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March 7th, 2012 by Robert Franklin, Esq.
In New Zealand, law and public policy are designed to keep young fathers apart from their children.  That’s the explicit message of this article (Stuff.co, 3/4/12).

The 15-year-old Liam Brady was into drugs, gangs and petty crime. But a year later when he became a father he left all that behind.

“I didn’t want that influence around my son,” he said.

He lost a few friends and his own parents along the journey but never expected to be hampered in his ability to start his own family.

Even with a huge shakeup of social welfare announced last week, strict rules around government support for teenage parents means Liam and his partner Sheridan are better off financially if they live apart and raise their young son separately. If they lived together as a family Sheridan would not be eligible for the Domestic Purposes Benefit.

Amazingly, that’s exactly what the United States did with its welfare system back in the 1960s and 70s.  In order to qualify for Aid to Families with Dependent Children, a mother couldn’t have a man in the house with her and the kids.  In other words, the government paid the mother to keep the dad away.  That explicitly encouraged the marginalization of poor fathers in the lives of their children.  Many still regard the AFDC rules as greatly responsible for the wholesale breakdown of African-American families that still plagues us today.

But that was then and this is now.  We know a lot more about young and poor fathers than we did in the 1960s, and what we know is that they have a passionate devotion to their children and often see the kids as their “higher calling.”  So Harvard sociologist Kathryn Edin’s studies show that young, poor, single fathers often see their role in their children’s lives as protecting them from the dangerous world they themselves have inhabited.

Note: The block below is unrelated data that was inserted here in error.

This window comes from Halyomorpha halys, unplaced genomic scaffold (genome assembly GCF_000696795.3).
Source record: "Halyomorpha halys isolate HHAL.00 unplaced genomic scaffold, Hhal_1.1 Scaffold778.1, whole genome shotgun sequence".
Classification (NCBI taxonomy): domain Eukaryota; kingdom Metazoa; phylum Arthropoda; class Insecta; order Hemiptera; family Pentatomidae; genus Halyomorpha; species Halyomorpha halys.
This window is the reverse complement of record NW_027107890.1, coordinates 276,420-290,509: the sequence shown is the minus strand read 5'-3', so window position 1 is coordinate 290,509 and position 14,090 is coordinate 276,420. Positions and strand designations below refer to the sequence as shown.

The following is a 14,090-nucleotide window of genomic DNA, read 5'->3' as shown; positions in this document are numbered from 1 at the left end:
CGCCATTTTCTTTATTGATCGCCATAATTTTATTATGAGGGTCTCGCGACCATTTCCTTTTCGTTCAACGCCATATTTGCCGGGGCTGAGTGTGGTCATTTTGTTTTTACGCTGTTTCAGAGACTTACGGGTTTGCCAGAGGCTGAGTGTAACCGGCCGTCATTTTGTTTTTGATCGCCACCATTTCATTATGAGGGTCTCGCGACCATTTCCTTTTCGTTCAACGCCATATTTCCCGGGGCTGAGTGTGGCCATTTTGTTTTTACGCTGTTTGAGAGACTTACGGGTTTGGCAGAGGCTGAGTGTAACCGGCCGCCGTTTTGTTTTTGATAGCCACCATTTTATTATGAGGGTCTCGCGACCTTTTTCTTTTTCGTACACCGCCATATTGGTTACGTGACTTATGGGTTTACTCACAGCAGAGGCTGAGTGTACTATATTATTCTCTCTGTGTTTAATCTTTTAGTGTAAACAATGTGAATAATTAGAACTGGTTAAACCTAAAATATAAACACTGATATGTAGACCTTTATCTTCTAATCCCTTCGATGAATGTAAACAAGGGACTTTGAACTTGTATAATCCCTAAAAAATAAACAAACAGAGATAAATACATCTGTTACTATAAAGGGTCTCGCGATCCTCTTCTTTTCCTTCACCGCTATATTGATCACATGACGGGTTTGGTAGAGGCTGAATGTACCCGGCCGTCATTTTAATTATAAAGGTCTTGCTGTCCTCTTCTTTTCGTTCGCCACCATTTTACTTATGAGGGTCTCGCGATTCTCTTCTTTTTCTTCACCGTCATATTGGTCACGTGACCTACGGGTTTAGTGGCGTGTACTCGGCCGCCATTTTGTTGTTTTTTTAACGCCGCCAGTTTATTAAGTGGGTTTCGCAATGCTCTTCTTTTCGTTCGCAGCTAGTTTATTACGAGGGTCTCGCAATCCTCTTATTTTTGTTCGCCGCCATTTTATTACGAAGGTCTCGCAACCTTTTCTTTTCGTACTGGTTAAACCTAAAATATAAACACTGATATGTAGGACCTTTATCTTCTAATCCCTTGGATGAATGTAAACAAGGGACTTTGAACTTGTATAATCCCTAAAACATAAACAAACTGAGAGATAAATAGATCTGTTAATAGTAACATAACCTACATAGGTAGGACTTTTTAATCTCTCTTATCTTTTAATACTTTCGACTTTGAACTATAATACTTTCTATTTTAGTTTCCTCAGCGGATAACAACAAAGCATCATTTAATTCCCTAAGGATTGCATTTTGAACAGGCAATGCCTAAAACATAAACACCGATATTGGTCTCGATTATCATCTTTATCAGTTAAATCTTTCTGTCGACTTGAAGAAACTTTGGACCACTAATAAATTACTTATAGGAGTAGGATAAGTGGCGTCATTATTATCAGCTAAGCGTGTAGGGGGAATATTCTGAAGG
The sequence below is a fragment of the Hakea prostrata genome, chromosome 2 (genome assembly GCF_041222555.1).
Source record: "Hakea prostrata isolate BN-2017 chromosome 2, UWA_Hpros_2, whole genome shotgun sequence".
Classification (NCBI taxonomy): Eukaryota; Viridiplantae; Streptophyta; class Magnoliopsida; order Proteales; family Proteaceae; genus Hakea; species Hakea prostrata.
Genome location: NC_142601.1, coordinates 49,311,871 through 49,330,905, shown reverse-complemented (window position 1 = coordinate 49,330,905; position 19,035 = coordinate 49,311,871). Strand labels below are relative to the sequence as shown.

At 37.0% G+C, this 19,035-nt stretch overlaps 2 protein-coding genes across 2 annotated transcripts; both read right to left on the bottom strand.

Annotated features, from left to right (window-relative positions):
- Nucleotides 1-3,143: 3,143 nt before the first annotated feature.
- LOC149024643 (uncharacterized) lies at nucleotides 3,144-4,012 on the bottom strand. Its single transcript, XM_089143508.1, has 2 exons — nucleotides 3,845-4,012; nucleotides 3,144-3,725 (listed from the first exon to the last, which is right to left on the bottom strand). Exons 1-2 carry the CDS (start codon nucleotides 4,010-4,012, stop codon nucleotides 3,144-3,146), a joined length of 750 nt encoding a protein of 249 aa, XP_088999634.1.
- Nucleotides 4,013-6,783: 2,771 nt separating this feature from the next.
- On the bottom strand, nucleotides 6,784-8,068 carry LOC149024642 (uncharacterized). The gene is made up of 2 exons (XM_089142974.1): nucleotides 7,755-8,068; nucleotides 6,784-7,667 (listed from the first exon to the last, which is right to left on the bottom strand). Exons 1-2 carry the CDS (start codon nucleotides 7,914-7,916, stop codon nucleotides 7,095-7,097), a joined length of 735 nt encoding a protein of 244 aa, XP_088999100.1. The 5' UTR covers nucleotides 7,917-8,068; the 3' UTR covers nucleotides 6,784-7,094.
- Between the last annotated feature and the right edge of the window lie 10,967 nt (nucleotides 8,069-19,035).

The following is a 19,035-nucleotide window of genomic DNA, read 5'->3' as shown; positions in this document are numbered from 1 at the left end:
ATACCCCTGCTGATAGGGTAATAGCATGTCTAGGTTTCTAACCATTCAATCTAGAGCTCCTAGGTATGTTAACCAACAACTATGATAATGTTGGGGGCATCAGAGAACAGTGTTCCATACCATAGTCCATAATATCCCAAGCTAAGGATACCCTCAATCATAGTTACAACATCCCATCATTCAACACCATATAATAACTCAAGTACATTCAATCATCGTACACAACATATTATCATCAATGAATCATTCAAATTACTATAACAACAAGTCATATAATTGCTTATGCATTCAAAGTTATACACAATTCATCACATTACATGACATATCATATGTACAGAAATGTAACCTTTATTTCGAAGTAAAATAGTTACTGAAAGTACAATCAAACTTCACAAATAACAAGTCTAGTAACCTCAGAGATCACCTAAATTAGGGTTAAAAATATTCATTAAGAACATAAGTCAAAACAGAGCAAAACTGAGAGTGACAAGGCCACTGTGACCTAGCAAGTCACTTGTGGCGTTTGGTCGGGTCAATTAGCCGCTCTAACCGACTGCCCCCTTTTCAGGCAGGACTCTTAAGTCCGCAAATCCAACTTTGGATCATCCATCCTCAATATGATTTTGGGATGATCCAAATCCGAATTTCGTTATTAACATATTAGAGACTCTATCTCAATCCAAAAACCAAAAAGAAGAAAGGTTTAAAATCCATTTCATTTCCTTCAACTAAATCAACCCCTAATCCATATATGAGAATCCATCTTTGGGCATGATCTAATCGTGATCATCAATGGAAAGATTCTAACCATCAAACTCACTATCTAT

One look at what Liam Brady said about his past reflects the same thing.  He left drugs and gangs behind specifically because of his child.  That’s healthy for both Liam and his son, but apparently the New Zealand government wants no part of it.  It’s designed certain benefits for single mothers only and that carrot means that fathers are shoved out of their children’s lives.

Predictably, those in the know, those who understand the value of fathers to children bemoan the regulations.

Allan Johnson of the Child Poverty Action group said the policies amounted to a sort of reverse social engineering. “The reality is there is an incentive to live separately which seems rather ludicrous really.”